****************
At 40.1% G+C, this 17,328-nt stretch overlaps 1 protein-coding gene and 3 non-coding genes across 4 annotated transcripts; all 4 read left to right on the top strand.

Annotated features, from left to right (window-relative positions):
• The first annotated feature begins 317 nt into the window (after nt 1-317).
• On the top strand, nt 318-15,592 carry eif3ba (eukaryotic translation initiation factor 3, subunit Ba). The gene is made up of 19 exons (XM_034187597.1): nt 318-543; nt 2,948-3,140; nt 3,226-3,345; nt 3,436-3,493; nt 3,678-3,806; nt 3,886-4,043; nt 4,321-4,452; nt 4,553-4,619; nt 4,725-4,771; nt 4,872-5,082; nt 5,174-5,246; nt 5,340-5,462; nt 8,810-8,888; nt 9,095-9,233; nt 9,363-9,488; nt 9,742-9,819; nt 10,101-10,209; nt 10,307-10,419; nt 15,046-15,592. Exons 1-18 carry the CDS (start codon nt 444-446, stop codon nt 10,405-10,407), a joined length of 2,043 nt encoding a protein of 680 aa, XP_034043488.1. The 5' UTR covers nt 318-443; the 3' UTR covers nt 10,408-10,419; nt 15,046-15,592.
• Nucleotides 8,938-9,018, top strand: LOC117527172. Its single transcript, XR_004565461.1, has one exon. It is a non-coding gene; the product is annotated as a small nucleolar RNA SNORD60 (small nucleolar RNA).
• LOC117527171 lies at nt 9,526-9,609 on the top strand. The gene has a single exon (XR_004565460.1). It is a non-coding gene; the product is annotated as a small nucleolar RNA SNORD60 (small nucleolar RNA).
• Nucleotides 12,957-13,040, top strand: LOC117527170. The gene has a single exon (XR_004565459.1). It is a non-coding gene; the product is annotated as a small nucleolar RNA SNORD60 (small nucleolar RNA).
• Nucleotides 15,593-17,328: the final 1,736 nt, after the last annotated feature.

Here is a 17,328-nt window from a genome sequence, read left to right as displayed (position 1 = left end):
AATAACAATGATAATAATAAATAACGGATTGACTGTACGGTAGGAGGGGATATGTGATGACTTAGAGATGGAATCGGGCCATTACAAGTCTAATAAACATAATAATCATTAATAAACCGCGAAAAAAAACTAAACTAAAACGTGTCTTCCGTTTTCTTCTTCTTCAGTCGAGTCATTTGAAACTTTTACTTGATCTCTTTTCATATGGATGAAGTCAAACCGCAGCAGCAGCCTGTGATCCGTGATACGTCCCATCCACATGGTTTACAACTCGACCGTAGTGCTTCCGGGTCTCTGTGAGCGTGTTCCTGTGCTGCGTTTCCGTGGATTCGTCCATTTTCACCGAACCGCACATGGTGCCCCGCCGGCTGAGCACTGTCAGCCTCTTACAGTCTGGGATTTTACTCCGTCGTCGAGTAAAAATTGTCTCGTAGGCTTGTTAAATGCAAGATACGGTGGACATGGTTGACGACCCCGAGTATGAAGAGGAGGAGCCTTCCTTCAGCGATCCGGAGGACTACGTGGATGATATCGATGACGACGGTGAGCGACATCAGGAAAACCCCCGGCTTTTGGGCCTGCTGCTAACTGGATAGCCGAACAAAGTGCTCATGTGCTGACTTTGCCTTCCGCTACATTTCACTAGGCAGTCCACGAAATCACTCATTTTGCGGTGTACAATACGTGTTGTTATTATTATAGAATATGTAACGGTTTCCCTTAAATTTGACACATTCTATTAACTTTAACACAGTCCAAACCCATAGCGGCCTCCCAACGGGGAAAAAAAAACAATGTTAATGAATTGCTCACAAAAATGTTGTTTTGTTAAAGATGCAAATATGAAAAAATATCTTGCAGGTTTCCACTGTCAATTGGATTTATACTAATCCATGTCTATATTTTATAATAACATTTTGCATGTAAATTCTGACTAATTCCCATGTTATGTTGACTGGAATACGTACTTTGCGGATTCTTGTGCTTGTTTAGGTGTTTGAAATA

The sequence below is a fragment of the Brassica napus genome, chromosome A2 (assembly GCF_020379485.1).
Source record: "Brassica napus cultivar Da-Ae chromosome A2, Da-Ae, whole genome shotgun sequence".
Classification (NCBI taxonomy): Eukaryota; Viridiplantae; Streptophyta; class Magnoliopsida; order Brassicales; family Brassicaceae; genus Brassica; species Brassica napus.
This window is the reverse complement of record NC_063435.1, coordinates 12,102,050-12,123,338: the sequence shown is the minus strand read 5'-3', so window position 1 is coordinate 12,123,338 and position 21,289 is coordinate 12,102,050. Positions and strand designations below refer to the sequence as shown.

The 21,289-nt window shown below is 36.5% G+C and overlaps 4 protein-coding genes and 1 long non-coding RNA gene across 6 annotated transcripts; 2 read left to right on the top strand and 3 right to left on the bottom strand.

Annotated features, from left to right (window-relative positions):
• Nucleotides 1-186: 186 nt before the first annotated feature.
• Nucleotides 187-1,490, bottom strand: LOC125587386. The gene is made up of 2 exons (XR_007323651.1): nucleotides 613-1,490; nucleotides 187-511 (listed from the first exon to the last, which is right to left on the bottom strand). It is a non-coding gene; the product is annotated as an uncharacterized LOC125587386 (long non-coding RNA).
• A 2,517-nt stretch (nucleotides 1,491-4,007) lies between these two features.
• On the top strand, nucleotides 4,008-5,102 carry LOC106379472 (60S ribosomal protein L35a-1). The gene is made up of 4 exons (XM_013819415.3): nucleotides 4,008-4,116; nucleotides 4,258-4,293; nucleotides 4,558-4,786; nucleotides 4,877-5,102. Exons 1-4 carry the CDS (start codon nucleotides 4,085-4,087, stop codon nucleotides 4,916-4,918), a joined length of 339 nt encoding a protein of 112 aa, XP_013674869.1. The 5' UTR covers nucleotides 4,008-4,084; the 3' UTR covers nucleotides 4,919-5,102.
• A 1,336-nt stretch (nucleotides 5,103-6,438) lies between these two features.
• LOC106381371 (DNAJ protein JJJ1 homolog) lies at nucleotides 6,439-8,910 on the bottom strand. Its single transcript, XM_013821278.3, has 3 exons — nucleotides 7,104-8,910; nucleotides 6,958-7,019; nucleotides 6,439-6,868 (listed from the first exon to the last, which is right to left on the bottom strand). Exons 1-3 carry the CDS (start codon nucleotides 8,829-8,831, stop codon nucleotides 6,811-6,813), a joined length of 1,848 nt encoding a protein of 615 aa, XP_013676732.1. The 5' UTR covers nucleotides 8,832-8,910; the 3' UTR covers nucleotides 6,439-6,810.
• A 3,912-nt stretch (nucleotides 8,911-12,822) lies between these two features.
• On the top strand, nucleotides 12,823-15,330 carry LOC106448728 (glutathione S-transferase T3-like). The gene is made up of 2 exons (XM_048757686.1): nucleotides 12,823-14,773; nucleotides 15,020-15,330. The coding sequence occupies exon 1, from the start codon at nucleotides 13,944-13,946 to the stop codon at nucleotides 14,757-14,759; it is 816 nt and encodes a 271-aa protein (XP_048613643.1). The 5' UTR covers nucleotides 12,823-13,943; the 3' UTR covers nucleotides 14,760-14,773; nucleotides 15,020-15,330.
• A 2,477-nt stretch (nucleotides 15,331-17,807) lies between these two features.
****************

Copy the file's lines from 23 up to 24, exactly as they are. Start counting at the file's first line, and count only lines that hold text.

• A 3,912-nt stretch (nucleotides 8,911-12,822) lies between these two features.
• On the top strand, nucleotides 12,823-15,330 carry LOC106448728 (glutathione S-transferase T3-like). The gene is made up of 2 exons (XM_048757686.1): nucleotides 12,823-14,773; nucleotides 15,020-15,330. The coding sequence occupies exon 1, from the start codon at nucleotides 13,944-13,946 to the stop codon at nucleotides 14,757-14,759; it is 816 nt and encodes a 271-aa protein (XP_048613643.1). The 5' UTR covers nucleotides 12,823-13,943; the 3' UTR covers nucleotides 14,760-14,773; nucleotides 15,020-15,330.